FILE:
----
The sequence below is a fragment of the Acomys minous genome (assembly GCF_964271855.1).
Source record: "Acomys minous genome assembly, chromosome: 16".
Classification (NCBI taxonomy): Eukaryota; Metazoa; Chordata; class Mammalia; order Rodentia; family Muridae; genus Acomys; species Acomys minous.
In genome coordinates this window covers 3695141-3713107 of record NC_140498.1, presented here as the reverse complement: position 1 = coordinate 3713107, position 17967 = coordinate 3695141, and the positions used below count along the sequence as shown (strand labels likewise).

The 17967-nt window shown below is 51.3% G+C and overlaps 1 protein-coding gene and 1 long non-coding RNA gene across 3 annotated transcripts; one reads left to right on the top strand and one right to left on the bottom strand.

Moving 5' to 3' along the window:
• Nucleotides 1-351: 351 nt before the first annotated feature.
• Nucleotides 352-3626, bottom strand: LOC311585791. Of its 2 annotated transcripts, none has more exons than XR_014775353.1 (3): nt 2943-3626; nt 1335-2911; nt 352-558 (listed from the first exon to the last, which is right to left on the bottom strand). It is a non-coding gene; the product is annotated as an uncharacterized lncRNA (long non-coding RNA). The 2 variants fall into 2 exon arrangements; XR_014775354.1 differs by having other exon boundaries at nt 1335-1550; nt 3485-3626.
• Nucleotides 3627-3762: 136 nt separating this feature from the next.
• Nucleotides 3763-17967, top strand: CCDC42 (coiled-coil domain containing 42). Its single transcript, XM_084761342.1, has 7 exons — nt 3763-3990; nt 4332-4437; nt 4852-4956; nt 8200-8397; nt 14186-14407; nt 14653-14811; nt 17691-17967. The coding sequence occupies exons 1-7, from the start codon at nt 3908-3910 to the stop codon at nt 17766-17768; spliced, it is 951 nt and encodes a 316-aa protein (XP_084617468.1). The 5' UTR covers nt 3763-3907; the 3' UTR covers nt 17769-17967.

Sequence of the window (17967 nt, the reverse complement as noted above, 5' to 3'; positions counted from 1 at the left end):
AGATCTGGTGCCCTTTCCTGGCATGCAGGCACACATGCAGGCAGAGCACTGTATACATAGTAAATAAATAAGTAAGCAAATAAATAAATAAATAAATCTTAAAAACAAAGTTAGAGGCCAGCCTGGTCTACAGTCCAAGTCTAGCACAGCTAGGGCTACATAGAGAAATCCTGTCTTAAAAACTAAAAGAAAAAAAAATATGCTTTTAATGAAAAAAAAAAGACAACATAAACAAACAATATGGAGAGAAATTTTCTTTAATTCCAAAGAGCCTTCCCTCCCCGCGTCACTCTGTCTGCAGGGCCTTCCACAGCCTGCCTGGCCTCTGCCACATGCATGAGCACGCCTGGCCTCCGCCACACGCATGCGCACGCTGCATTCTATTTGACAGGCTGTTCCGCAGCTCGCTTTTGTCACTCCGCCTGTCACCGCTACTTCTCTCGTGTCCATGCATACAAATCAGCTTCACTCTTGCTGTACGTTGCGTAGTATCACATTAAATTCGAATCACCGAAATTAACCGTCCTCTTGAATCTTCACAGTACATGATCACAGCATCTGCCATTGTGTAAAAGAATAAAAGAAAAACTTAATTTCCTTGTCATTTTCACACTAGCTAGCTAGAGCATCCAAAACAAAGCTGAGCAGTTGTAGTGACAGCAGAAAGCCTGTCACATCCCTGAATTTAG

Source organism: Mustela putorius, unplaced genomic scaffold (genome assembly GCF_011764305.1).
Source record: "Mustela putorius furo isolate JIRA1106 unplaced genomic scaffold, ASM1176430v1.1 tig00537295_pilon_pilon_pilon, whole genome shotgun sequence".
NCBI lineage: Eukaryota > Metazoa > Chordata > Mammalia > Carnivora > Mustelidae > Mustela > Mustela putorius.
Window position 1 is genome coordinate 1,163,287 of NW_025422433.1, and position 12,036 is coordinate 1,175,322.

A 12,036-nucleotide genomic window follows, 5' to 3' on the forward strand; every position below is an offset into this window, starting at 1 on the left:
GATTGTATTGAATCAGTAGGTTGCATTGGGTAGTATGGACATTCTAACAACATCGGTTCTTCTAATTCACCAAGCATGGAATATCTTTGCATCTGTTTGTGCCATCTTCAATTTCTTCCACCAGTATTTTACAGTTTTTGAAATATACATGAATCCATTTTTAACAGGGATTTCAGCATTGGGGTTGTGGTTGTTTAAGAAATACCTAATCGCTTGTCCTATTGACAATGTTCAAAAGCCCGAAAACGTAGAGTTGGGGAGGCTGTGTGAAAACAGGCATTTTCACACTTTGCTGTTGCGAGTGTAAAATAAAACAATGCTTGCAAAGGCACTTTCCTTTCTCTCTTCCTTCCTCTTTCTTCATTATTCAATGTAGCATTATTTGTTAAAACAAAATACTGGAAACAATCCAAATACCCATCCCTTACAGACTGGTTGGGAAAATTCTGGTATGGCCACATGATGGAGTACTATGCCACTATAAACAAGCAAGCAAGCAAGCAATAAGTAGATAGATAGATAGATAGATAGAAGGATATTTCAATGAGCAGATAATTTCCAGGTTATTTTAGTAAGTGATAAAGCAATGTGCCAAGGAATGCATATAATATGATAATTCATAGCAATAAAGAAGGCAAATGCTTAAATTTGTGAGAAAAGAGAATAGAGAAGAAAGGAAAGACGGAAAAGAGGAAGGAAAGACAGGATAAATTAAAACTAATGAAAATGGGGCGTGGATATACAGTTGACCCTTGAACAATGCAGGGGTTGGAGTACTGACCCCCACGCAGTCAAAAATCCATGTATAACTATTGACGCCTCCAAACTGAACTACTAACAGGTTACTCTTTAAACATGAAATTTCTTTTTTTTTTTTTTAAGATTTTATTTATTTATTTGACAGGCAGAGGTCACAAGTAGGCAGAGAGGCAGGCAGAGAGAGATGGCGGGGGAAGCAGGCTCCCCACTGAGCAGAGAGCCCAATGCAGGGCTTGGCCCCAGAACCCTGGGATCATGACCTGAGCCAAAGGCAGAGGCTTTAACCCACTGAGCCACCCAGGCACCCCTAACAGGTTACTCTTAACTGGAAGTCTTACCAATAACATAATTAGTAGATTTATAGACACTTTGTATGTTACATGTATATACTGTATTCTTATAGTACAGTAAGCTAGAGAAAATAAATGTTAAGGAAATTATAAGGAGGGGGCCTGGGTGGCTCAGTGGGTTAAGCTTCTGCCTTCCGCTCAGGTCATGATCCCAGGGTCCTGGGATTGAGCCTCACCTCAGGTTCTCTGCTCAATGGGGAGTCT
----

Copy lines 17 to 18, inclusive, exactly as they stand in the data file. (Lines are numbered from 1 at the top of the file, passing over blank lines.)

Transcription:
A 12,036-nucleotide genomic window follows, 5' to 3' on the forward strand; every position below is an offset into this window, starting at 1 on the left:
GATTGTATTGAATCAGTAGGTTGCATTGGGTAGTATGGACATTCTAACAACATCGGTTCTTCTAATTCACCAAGCATGGAATATCTTTGCATCTGTTTGTGCCATCTTCAATTTCTTCCACCAGTATTTTACAGTTTTTGAAATATACATGAATCCATTTTTAACAGGGATTTCAGCATTGGGGTTGTGGTTGTTTAAGAAATACCTAATCGCTTGTCCTATTGACAATGTTCAAAAGCCCGAAAACGTAGAGTTGGGGAGGCTGTGTGAAAACAGGCATTTTCACACTTTGCTGTTGCGAGTGTAAAATAAAACAATGCTTGCAAAGGCACTTTCCTTTCTCTCTTCCTTCCTCTTTCTTCATTATTCAATGTAGCATTATTTGTTAAAACAAAATACTGGAAACAATCCAAATACCCATCCCTTACAGACTGGTTGGGAAAATTCTGGTATGGCCACATGATGGAGTACTATGCCACTATAAACAAGCAAGCAAGCAAGCAATAAGTAGATAGATAGATAGATAGATAGAAGGATATTTCAATGAGCAGATAATTTCCAGGTTATTTTAGTAAGTGATAAAGCAATGTGCCAAGGAATGCATATAATATGATAATTCATAGCAATAAAGAAGGCAAATGCTTAAATTTGTGAGAAAAGAGAATAGAGAAGAAAGGAAAGACGGAAAAGAGGAAGGAAAGACAGGATAAATTAAAACTAATGAAAATGGGGCGTGGATATACAGTTGACCCTTGAACAATGCAGGGGTTGGAGTACTGACCCCCACGCAGTCAAAAATCCATGTATAACTATTGACGCCTCCAAACTGAACTACTAACAGGTTACTCTTTAAACATGAAATTTCTTTTTTTTTTTTTTAAGATTTTATTTATTTATTTGACAGGCAGAGGTCACAAGTAGGCAGAGAGGCAGGCAGAGAGAGATGGCGGGGGAAGCAGGCTCCCCACTGAGCAGAGAGCCCAATGCAGGGCTTGGCCCCAGAACCCTGGGATCATGACCTGAGCCAAAGGCAGAGGCTTTAACCCACTGAGCCACCCAGGCACCCCTAACAGGTTACTCTTAACTGGAAGTCTTACCAATAACATAATTAGTAGATTTATAGACACTTTGTATGTTACATGTATATACTGTATTCTTATAGTACAGTAAGCTAGAGAAAATAAATGTTAAGGAAATTATAAGGAGGGGGCCTGGGTGGCTCAGTGGGTTAAGCTTCTGCCTTCCGCTCAGGTCATGATCCCAGGGTCCTGGGATTGAGCCTCACCTCAGGTTCTCTGCTCAATGGGGAGTCT